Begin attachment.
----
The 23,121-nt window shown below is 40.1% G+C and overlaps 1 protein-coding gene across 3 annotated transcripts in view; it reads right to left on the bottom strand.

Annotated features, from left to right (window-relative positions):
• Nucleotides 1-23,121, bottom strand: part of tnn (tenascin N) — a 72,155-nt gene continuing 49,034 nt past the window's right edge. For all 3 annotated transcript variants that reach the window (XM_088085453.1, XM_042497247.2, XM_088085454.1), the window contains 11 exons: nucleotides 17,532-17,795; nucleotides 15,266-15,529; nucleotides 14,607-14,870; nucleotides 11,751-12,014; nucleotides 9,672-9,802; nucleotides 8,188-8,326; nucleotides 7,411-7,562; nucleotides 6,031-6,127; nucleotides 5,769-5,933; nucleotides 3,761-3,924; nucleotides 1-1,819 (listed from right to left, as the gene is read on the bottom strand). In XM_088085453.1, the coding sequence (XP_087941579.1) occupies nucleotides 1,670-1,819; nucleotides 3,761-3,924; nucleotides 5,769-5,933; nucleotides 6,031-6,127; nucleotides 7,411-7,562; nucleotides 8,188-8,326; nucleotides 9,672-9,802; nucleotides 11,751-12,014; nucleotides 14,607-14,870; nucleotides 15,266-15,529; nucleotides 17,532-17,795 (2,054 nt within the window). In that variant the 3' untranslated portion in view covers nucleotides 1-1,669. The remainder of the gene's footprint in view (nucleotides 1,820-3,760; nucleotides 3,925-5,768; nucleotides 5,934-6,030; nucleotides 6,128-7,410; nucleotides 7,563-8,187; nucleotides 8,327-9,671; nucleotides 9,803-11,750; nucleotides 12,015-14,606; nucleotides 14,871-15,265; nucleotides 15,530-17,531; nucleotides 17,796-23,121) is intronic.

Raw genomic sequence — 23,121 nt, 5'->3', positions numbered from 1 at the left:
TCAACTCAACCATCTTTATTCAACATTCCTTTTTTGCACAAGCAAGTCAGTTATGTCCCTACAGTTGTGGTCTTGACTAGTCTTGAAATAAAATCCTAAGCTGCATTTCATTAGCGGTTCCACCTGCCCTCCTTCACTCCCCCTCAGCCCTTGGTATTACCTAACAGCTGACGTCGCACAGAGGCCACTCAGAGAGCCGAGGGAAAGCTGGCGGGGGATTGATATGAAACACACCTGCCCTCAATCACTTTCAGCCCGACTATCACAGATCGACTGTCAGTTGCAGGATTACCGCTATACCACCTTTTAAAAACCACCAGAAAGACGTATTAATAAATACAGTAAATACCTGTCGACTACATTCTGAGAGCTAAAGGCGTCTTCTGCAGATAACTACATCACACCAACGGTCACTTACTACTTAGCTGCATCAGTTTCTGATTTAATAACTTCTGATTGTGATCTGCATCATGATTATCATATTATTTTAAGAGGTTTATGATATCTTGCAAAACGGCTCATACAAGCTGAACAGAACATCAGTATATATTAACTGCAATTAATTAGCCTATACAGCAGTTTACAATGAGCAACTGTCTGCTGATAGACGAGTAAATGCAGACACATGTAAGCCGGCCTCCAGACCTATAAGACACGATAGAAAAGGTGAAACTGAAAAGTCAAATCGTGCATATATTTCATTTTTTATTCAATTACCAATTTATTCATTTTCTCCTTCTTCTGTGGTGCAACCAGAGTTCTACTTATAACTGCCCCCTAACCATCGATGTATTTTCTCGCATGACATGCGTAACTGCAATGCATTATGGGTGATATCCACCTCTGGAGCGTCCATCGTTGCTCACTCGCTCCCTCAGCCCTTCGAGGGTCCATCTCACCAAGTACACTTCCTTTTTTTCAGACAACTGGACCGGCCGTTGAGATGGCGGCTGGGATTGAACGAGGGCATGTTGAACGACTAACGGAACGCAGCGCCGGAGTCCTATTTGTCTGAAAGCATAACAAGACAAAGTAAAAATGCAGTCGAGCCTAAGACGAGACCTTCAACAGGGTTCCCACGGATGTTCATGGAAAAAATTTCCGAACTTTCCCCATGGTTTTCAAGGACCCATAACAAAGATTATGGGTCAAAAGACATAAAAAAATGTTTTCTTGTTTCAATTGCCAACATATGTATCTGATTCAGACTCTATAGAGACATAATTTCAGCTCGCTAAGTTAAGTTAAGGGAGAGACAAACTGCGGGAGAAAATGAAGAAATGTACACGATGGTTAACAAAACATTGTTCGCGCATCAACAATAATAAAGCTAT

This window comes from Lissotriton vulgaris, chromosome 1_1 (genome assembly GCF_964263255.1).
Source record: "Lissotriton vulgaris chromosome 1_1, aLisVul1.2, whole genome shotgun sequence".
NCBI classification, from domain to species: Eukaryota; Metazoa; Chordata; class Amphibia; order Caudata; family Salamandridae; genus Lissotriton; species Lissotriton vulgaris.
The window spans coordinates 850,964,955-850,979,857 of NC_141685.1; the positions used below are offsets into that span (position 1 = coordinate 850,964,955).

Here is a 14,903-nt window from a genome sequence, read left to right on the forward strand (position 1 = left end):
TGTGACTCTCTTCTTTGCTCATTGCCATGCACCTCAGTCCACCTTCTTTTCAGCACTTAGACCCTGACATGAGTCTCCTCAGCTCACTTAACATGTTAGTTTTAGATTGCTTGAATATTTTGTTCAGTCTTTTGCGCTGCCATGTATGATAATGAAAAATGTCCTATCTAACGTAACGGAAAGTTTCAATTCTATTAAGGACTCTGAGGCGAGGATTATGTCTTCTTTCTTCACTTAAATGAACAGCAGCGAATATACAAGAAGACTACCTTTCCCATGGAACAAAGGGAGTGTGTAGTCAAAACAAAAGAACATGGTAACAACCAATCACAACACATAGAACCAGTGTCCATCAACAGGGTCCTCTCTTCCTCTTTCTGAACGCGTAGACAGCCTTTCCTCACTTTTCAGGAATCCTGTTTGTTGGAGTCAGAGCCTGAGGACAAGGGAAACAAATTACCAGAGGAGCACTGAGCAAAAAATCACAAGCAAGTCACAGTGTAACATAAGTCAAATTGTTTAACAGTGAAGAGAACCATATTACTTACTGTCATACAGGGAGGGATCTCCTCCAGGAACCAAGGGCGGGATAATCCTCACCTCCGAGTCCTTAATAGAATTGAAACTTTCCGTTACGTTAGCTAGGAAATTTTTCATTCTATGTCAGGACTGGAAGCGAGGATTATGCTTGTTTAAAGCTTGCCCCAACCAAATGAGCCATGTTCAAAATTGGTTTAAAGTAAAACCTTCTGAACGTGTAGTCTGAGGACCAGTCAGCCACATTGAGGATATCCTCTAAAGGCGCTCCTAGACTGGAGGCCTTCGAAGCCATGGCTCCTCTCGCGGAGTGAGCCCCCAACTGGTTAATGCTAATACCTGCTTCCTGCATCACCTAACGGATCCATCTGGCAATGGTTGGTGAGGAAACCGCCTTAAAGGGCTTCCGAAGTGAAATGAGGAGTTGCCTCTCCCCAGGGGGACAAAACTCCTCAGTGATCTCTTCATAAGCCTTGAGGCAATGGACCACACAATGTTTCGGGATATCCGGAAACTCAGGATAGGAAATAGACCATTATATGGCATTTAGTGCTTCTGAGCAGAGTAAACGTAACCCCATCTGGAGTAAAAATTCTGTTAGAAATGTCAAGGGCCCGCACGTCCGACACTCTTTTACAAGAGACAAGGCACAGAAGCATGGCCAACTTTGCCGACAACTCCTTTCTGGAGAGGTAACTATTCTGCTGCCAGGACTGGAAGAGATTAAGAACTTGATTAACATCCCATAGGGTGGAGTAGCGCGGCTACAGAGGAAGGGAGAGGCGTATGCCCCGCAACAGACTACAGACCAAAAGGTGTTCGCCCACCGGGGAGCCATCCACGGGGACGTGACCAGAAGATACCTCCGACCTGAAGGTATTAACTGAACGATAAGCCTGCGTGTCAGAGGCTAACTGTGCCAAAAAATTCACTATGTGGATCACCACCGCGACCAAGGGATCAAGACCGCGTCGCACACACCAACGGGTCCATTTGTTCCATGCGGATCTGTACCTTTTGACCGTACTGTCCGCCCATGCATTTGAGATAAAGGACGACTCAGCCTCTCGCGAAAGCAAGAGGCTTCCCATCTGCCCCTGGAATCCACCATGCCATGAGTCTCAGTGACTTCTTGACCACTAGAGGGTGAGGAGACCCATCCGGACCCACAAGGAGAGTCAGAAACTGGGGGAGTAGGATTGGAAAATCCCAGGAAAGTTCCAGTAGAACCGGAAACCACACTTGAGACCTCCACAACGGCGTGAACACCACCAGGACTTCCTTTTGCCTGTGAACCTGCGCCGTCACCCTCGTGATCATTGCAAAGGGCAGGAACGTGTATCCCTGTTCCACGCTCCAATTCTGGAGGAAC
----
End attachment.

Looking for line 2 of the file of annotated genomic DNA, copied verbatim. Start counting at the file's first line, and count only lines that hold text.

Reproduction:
Annotated features, from left to right (window-relative positions):